55. Thank you for your story! I am not from a military family. My husband was in the Navy during the first 4 years of our marriage. He went out to sea often but for only for a month at a time. He did his longer deployments before we met. 24 years later, our oldest daughter is now in the military. She is station overseas. She left right after high school. Wow! What an adjustment that was for all of us. I have never cried so much in my life. She has been in for 1.5 years. I barely hear from her and we used to FaceTime all the time. I will text her and I will not get a response for a few days. She is on a base that she cannot leave. So I know she is safe but with this world you never know. I worry because I am her mom. But she does not understand. She says to me that she is fine and not to worry. She also says she is trying to find her way and figure out who she is. She says that she is a different person, etc. I totally get all what she is saying. I was her age once but it kills me not to be in contact with her or to even know who my daughter is becoming. I did not have kids for them to leave me and not to get to be part of their lives…if that makes sense. I want to watch her evolve into the person she wants to be. How do you let them go yet keep them somewhat close with getting your heart broken into pieces. Thank you in advance for any words of encouragement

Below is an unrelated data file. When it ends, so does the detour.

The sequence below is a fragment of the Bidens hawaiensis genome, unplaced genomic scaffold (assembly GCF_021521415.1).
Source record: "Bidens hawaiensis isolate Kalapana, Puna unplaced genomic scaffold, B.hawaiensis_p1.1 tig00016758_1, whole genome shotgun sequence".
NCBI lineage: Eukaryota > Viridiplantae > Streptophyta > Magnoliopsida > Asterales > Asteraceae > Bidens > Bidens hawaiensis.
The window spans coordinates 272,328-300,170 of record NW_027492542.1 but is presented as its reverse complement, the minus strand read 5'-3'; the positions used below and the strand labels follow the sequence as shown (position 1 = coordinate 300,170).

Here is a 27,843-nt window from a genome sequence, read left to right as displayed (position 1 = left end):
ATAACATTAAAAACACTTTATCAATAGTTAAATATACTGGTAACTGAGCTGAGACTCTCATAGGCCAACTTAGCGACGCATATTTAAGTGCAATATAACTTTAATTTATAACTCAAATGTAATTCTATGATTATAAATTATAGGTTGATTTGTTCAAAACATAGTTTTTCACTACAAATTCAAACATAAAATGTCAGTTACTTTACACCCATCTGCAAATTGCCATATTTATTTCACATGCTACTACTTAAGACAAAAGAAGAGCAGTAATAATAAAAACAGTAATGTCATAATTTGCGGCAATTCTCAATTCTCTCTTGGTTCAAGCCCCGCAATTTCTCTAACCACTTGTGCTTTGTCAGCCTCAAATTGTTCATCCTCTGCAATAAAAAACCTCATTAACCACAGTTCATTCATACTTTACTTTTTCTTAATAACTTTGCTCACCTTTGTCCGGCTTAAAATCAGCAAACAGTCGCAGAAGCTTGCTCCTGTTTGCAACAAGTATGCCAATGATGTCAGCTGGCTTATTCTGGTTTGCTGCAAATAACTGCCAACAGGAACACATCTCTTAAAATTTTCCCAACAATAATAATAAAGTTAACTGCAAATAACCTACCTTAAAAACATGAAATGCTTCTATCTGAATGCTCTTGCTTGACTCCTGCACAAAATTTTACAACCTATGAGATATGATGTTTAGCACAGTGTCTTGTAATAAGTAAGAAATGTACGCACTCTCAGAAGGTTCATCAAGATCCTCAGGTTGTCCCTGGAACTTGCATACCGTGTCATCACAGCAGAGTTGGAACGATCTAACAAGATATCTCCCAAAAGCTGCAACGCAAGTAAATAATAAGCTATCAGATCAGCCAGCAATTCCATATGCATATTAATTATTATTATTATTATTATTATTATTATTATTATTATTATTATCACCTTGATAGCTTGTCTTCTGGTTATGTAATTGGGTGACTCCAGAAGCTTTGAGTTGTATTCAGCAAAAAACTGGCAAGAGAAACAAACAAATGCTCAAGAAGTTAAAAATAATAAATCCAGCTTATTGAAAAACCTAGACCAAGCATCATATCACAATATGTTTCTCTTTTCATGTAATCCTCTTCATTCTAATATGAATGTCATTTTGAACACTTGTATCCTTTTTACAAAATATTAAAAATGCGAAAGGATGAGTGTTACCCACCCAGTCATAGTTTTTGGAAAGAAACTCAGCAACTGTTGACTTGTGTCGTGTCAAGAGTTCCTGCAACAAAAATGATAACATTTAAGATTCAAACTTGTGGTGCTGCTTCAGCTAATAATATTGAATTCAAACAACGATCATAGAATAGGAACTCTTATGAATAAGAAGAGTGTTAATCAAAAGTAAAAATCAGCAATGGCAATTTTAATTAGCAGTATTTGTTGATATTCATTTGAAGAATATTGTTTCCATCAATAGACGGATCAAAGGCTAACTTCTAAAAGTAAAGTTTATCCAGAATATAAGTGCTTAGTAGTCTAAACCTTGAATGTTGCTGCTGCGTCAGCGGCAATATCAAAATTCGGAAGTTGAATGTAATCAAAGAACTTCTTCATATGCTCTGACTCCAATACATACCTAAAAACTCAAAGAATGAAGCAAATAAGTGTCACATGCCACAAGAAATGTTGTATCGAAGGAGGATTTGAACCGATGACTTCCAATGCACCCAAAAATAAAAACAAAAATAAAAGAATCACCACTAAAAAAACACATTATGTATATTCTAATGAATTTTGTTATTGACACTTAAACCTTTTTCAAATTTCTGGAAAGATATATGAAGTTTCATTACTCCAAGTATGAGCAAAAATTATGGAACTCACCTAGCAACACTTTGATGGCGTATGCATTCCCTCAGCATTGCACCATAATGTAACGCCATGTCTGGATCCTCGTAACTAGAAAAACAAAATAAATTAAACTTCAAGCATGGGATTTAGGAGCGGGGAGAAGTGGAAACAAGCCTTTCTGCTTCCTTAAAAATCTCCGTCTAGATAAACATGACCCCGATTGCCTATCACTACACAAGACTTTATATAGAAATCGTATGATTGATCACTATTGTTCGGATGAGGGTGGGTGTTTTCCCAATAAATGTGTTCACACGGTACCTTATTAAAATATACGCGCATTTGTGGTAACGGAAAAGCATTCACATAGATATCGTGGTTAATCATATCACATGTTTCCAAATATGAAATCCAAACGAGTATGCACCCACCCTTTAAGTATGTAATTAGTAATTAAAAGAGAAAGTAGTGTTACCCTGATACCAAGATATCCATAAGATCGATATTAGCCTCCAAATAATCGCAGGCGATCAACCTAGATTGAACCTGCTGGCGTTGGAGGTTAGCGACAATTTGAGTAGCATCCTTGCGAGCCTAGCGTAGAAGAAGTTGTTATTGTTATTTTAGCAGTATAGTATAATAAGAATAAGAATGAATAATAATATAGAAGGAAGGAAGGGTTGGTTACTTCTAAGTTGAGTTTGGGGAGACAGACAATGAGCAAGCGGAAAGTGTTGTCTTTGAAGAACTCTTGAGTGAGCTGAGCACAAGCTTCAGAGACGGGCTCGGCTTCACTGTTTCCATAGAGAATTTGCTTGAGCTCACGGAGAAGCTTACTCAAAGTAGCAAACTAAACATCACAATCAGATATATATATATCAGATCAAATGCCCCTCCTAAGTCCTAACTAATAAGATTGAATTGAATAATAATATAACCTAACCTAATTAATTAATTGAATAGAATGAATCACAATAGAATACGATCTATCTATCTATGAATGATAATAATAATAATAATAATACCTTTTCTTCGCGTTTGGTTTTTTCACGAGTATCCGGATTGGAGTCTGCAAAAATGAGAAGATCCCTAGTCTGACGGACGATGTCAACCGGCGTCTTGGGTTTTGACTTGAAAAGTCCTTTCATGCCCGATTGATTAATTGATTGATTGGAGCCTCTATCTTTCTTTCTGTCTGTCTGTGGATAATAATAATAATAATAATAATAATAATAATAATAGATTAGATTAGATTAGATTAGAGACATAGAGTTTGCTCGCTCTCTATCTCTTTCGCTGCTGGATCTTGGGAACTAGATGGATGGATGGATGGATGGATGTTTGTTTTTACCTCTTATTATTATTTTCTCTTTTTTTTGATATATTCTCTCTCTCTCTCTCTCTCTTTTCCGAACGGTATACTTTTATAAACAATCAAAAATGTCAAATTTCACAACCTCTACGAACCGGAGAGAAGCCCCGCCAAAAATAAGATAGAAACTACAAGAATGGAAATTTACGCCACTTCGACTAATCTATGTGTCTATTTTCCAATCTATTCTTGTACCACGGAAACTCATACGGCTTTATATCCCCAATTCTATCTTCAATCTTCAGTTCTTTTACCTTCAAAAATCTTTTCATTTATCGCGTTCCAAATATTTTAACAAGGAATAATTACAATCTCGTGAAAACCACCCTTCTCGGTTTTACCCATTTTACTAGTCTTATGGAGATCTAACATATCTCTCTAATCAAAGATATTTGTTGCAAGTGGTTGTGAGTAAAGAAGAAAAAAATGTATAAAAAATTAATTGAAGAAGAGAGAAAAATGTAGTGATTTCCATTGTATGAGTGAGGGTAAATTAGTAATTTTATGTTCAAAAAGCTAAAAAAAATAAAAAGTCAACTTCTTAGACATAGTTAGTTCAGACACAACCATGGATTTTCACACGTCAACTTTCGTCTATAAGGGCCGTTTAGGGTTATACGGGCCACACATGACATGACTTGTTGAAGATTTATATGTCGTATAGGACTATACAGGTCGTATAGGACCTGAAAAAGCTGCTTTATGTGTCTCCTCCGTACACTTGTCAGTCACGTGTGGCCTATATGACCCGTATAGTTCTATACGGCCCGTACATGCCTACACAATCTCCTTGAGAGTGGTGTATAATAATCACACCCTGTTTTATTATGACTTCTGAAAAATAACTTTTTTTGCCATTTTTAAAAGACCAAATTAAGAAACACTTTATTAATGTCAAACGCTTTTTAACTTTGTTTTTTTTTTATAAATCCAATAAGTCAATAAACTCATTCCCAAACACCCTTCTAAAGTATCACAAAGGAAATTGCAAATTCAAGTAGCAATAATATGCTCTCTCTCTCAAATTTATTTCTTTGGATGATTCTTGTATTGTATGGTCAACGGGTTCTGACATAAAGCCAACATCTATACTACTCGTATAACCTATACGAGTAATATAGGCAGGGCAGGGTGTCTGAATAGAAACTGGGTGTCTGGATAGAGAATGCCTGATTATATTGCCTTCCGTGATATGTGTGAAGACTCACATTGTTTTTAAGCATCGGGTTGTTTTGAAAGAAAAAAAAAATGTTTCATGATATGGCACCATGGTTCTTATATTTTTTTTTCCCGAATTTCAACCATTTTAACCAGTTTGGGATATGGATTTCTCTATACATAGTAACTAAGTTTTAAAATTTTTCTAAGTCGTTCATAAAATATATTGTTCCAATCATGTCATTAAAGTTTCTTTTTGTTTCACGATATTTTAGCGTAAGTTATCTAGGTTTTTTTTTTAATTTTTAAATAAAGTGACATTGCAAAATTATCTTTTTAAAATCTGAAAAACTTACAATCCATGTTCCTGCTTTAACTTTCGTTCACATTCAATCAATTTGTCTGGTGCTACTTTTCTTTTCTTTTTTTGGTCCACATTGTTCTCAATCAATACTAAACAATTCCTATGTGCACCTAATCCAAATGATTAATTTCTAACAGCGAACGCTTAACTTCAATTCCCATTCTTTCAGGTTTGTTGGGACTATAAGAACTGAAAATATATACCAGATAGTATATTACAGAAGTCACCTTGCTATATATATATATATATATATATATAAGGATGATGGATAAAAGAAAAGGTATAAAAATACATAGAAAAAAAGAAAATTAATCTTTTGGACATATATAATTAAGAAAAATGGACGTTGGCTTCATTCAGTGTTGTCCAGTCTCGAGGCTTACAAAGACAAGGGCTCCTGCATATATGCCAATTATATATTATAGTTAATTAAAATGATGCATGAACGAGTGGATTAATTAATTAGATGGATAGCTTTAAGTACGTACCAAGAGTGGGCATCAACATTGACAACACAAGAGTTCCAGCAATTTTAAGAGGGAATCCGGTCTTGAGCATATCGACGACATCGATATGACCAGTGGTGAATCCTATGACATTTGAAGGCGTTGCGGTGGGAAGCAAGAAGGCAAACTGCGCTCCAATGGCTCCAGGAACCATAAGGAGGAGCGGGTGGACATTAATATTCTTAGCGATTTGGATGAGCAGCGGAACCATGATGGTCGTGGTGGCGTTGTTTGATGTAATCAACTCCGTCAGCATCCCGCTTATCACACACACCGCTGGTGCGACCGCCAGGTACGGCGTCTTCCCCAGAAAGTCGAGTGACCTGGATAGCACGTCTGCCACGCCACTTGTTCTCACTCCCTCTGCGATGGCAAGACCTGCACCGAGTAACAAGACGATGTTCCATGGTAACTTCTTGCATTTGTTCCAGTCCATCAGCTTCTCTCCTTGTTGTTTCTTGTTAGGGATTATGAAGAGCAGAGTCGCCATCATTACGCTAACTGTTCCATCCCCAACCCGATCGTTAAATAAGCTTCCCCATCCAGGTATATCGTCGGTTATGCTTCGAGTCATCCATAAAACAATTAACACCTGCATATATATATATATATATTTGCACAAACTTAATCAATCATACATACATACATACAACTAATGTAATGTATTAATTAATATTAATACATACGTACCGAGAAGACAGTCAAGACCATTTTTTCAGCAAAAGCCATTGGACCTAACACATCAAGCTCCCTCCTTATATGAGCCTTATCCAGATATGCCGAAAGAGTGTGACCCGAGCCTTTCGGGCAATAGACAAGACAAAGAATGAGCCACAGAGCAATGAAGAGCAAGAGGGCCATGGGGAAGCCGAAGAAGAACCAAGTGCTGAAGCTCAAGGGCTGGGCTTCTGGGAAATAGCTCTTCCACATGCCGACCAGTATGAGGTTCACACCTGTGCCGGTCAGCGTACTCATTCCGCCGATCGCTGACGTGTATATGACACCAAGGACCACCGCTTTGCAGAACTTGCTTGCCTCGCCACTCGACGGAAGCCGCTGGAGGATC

56. My son just left on his 1st deployment tonite. The world has gotten so crazy. I told him i was excited for him to experience the world, but i broke down a little in saying goodbye and that i hope he stays safe. I’m worried he will be ….oh heck… I’m just worried. He’s a Cpl in USMC. Osprey crew chief. After 2 1/2 yrs training I know he’s prepared. Lord please keep him safe and bring him home when the mission is accomplished